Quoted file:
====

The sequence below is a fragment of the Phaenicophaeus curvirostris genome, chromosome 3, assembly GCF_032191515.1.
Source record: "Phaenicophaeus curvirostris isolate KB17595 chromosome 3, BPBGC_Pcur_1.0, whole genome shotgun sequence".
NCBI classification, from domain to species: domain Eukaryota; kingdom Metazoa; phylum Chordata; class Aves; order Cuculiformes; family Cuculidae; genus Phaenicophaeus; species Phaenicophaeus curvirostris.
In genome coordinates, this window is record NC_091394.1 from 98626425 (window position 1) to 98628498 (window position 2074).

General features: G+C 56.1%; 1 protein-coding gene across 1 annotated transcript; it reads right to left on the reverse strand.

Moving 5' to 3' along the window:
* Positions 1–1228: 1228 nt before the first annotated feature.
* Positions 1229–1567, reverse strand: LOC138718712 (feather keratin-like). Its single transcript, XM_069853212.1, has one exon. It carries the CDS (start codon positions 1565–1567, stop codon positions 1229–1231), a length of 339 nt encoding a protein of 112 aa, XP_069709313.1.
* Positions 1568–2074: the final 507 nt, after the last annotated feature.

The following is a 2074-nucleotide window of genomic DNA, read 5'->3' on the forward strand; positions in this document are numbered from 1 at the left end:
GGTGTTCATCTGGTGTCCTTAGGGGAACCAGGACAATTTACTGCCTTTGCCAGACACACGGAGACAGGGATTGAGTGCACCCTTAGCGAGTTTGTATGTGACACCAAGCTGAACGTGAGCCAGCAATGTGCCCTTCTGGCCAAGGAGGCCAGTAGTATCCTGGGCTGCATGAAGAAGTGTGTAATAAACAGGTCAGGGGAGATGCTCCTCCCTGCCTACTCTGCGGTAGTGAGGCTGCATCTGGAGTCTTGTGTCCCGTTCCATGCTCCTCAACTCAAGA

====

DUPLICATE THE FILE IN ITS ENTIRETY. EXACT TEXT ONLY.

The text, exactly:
The sequence below is a fragment of the Phaenicophaeus curvirostris genome, chromosome 3, assembly GCF_032191515.1.
Source record: "Phaenicophaeus curvirostris isolate KB17595 chromosome 3, BPBGC_Pcur_1.0, whole genome shotgun sequence".
NCBI classification, from domain to species: domain Eukaryota; kingdom Metazoa; phylum Chordata; class Aves; order Cuculiformes; family Cuculidae; genus Phaenicophaeus; species Phaenicophaeus curvirostris.
In genome coordinates, this window is record NC_091394.1 from 98626425 (window position 1) to 98628498 (window position 2074).

General features: G+C 56.1%; 1 protein-coding gene across 1 annotated transcript; it reads right to left on the reverse strand.

Moving 5' to 3' along the window:
* Positions 1–1228: 1228 nt before the first annotated feature.
* Positions 1229–1567, reverse strand: LOC138718712 (feather keratin-like). Its single transcript, XM_069853212.1, has one exon. It carries the CDS (start codon positions 1565–1567, stop codon positions 1229–1231), a length of 339 nt encoding a protein of 112 aa, XP_069709313.1.
* Positions 1568–2074: the final 507 nt, after the last annotated feature.

The following is a 2074-nucleotide window of genomic DNA, read 5'->3' on the forward strand; positions in this document are numbered from 1 at the left end:
GGTGTTCATCTGGTGTCCTTAGGGGAACCAGGACAATTTACTGCCTTTGCCAGACACACGGAGACAGGGATTGAGTGCACCCTTAGCGAGTTTGTATGTGACACCAAGCTGAACGTGAGCCAGCAATGTGCCCTTCTGGCCAAGGAGGCCAGTAGTATCCTGGGCTGCATGAAGAAGTGTGTAATAAACAGGTCAGGGGAGATGCTCCTCCCTGCCTACTCTGCGGTAGTGAGGCTGCATCTGGAGTCTTGTGTCCCGTTCCATGCTCCTCAACTCAAGA